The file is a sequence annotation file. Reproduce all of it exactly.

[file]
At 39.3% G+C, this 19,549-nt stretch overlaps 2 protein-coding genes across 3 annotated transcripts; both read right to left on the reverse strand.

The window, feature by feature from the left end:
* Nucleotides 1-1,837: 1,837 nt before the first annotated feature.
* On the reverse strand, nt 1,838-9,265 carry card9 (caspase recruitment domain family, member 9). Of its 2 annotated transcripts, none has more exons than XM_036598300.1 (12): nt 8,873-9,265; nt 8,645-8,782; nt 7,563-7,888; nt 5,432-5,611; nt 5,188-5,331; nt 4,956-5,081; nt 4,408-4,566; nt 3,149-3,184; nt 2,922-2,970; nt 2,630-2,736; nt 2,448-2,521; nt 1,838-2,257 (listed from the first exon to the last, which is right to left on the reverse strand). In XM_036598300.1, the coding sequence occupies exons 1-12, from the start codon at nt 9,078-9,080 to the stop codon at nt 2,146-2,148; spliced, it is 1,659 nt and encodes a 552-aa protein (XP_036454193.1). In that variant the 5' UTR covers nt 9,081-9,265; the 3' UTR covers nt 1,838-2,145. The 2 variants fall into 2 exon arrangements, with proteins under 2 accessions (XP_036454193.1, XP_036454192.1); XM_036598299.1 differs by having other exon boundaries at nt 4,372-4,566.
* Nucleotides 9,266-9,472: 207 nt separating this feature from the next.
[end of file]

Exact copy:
At 39.3% G+C, this 19,549-nt stretch overlaps 2 protein-coding genes across 3 annotated transcripts; both read right to left on the reverse strand.

The window, feature by feature from the left end:
* Nucleotides 1-1,837: 1,837 nt before the first annotated feature.
* On the reverse strand, nt 1,838-9,265 carry card9 (caspase recruitment domain family, member 9). Of its 2 annotated transcripts, none has more exons than XM_036598300.1 (12): nt 8,873-9,265; nt 8,645-8,782; nt 7,563-7,888; nt 5,432-5,611; nt 5,188-5,331; nt 4,956-5,081; nt 4,408-4,566; nt 3,149-3,184; nt 2,922-2,970; nt 2,630-2,736; nt 2,448-2,521; nt 1,838-2,257 (listed from the first exon to the last, which is right to left on the reverse strand). In XM_036598300.1, the coding sequence occupies exons 1-12, from the start codon at nt 9,078-9,080 to the stop codon at nt 2,146-2,148; spliced, it is 1,659 nt and encodes a 552-aa protein (XP_036454193.1). In that variant the 5' UTR covers nt 9,081-9,265; the 3' UTR covers nt 1,838-2,145. The 2 variants fall into 2 exon arrangements, with proteins under 2 accessions (XP_036454193.1, XP_036454192.1); XM_036598299.1 differs by having other exon boundaries at nt 4,372-4,566.
* Nucleotides 9,266-9,472: 207 nt separating this feature from the next.